Yesterday I played tour guide by showing a friend - new to Philadelphia - how to enter the bike path along the Schuylkill River. Although I see the path daily as I walk to work, crossing the river via the Walnut Street bridge, I hadn't really explored the riverside since its renovation.
Fact is, although it is a river, to me it represents a sea of memories. The Schuylkill Rivier runs alongside the west end of Center City Philadelphia. Between the river and the city lies railroad tracks that carry an army of redundant metal boxes up and down the coast. When I first moved downtown, that region was truly a "no-mans" land. For those wondering, the word Schuylkill means "hidden river", which was quite fitting back in those years.
There was an overgrown plot of land that led to the tracks. Although it was a park of sorts, it was in sad shape. It was commonly known as Judy Garland Park, since the only people who really hung there were gay men of all ages. From the park you could connect to the tracks - which you could walk down until you were alongside the mighty Philadelphia Museum of Art. If you ever looked up, that is.
Everyone hung down by the tracks during the warmer months in the early 80s. The party time was the weekend - as the bars closed - everyone made their way west. Some hung on the 2000 block of Spruce Street - the Merry Go Round, as it was called - since cars would circle the block all night long - crusing for men and chatting with friends. It got so busy that the city put up traffic signs prohibiting left turns after midnight at each corner of the square.
The tracks were where you hung if you were too fucked up to head home. The tracks were where you hung if you were too young to get into the clubs. The tracks were where you hung if you were too closeted to actually be seen around a gay bar. The tracks were a community all of itself. A bunch of gay men and teens, several boom boxes of music, drugs for those that wanted it, sex for those that craved it, and a river that couldn't care less.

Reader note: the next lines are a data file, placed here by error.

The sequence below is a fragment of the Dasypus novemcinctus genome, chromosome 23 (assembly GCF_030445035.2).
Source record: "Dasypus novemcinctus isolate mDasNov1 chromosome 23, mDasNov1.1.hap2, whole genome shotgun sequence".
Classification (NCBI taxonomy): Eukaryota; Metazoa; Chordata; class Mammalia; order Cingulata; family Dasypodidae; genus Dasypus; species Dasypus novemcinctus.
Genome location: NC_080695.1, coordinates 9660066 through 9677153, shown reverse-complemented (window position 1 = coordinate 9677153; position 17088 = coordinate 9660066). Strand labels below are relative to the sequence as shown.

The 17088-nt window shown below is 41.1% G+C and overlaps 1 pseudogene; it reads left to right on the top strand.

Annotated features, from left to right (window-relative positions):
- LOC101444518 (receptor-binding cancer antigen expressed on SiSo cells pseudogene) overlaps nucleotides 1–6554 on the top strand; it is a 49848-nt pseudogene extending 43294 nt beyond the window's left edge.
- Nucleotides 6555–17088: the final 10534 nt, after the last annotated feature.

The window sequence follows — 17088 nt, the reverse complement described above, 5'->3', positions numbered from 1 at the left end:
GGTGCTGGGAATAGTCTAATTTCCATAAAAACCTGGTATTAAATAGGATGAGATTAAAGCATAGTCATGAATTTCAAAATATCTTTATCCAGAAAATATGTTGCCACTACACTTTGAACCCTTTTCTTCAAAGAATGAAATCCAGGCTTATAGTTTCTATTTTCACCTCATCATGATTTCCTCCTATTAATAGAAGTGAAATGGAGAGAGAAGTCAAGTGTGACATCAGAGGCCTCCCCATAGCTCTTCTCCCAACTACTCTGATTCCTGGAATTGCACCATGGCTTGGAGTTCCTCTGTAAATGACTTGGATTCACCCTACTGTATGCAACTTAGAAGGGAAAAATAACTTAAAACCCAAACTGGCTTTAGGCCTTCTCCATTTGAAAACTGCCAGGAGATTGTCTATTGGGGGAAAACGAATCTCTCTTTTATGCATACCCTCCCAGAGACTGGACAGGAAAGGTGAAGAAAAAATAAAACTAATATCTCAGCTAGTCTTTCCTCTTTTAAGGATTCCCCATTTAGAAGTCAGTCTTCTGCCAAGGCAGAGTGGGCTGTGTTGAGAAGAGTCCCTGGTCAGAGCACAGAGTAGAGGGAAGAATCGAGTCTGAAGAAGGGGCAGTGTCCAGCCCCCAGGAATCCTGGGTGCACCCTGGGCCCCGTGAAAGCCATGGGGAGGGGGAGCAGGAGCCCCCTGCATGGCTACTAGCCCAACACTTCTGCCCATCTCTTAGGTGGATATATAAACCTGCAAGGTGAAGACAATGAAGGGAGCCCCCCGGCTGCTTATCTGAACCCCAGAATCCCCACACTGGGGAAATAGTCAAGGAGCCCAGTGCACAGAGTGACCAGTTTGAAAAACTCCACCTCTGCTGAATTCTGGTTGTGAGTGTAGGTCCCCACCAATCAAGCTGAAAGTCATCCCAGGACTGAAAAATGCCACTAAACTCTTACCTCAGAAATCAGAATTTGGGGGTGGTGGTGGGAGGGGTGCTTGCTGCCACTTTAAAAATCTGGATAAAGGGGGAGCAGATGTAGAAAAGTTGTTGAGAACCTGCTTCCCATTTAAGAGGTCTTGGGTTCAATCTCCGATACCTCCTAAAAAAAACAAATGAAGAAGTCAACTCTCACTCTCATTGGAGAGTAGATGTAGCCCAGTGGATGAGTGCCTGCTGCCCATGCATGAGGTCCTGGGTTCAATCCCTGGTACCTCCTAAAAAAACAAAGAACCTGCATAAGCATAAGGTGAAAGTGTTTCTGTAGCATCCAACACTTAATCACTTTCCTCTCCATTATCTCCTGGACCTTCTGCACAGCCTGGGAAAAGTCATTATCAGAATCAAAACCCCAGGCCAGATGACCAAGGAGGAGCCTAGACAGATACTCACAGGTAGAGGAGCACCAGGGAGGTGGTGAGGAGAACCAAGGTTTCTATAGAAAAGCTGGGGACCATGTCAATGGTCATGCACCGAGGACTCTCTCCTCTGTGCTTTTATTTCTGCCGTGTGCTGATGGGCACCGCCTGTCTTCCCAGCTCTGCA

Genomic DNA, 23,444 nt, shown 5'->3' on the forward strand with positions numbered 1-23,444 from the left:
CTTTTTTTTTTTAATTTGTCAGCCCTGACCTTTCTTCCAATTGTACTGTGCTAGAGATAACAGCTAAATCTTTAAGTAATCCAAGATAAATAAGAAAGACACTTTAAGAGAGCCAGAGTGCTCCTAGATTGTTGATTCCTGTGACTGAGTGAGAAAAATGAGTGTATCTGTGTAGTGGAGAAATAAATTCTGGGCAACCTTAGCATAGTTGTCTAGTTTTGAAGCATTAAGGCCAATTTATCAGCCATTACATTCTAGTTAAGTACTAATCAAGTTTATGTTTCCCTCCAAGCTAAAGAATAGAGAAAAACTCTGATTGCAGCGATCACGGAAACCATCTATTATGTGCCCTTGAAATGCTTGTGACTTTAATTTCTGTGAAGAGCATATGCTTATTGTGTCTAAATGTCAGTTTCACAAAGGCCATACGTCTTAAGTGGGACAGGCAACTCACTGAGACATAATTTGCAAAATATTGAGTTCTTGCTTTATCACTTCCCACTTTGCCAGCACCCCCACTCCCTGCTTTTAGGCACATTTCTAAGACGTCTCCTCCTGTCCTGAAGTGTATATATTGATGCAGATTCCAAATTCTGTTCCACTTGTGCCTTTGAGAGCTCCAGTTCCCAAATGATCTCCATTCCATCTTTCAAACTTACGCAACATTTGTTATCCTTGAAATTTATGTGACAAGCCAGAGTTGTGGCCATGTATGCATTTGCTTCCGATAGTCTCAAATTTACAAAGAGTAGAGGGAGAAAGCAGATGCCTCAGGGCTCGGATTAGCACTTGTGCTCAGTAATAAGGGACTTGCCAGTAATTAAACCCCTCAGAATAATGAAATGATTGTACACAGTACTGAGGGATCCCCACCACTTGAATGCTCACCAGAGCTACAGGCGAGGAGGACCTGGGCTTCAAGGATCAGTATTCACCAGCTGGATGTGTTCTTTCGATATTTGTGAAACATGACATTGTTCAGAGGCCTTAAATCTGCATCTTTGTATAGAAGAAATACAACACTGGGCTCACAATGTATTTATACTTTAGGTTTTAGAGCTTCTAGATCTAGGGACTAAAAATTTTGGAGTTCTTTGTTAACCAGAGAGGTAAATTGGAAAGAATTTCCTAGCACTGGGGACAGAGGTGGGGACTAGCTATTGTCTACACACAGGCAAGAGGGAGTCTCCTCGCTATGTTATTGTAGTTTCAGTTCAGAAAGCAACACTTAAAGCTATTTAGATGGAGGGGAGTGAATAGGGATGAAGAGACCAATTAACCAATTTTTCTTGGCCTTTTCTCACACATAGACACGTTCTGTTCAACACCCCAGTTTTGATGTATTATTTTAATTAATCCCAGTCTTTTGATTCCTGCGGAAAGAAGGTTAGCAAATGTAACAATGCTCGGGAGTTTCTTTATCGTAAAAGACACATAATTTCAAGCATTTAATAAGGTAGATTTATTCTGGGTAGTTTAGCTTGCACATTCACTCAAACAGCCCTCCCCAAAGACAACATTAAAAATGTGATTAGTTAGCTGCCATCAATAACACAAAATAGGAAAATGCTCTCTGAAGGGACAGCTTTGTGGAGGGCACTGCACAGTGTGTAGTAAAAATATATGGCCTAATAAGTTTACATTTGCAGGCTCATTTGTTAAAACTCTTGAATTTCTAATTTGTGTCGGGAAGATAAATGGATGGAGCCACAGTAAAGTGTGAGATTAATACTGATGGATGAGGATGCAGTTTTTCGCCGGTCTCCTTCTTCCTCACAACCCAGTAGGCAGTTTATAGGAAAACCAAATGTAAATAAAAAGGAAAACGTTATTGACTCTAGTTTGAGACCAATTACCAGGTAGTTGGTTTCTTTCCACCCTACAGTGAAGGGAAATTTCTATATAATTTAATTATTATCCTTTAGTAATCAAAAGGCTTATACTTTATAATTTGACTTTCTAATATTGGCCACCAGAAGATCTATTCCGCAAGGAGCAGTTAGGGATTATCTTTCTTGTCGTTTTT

I left the tracks and Judy Garland Park when I left CC Philly in the mid 80s. In 1992 the neighborhood clashed with those that hung out there - and they all clashed with the police who had a heavy hand in handling the situation.
My friend Glenn Holsten (currently traveling the country in support of his new documentary 'Saint of 9/11') produced a public tv documentary about neighborhood reaction to the park, called 'AKA Judy Garland Park', back in 1994 - during the decade when things boiled over along the river.
Cultures clashed. Police rolled in. A darker element - even darker than the ones I had seen back in the 80s - took over the tracks. Casual drug use turned into drug deals gone wrong. Bodies were found floating alongside the riverbank - identified as gay men but murder or suicide? No one ever solved those cases. The push to clean up the riverbank was on.
So - yesterday I walked along the river, and although I was engaging in pleasant conversation with my friend on a sunny afternoon, I was haunted by memories. I saw pillers that stood to support thousands of people crossing the river daily - and that represented mental mile markers of places that I hung at at night, a quarter century ago.
We were able to walk along the river straight to Boathouse Row and back. Sculptured grounds, benches and ample lighting made this bank worthy of one to visit again. If nothing more than to say hi to the ghosts of my past.